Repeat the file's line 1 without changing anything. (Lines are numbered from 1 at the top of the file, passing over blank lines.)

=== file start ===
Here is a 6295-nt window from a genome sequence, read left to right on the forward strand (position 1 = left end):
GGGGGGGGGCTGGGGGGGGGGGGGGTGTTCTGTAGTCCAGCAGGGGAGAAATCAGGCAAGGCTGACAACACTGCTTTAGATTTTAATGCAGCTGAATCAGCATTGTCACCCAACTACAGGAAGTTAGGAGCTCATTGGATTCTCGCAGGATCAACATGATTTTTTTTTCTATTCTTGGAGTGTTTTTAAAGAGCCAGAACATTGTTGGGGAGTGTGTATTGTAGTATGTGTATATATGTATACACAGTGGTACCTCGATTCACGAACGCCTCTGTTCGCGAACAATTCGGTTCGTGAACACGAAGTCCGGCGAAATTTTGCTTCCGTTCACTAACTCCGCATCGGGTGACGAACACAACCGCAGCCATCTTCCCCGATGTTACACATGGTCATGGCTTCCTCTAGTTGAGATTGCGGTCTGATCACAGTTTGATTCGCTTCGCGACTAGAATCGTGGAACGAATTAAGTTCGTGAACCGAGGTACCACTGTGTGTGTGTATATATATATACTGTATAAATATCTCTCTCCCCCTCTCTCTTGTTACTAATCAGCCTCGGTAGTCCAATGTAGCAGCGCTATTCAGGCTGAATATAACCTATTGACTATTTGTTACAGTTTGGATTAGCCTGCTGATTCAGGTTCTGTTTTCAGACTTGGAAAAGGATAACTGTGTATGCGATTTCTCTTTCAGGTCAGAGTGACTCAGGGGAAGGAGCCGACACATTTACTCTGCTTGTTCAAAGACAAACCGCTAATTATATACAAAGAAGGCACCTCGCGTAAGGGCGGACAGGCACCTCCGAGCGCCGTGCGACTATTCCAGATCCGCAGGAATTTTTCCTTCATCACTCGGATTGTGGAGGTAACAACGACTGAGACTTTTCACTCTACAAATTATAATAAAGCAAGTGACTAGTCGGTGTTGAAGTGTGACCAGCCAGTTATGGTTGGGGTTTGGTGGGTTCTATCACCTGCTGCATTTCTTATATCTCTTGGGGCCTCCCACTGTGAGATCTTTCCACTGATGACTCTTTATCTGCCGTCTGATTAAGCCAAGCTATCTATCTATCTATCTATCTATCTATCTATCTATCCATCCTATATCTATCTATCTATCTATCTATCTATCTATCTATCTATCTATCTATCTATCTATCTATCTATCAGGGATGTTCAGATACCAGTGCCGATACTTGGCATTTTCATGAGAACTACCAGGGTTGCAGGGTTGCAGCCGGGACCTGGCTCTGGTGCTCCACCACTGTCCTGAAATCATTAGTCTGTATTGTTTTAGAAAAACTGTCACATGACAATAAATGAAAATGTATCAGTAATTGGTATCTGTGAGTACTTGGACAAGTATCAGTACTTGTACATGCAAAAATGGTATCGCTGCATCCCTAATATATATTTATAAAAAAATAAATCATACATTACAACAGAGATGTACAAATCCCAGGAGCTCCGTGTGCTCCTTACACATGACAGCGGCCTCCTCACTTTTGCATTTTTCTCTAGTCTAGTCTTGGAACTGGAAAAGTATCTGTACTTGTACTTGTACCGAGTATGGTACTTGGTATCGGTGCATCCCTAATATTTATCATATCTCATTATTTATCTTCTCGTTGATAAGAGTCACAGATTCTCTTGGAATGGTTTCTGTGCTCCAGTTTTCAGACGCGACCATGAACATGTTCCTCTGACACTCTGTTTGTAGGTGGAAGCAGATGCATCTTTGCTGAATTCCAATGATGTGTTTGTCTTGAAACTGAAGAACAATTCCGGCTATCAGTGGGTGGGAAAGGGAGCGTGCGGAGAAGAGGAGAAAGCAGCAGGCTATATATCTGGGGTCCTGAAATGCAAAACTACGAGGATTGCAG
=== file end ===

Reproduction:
Here is a 6295-nt window from a genome sequence, read left to right on the forward strand (position 1 = left end):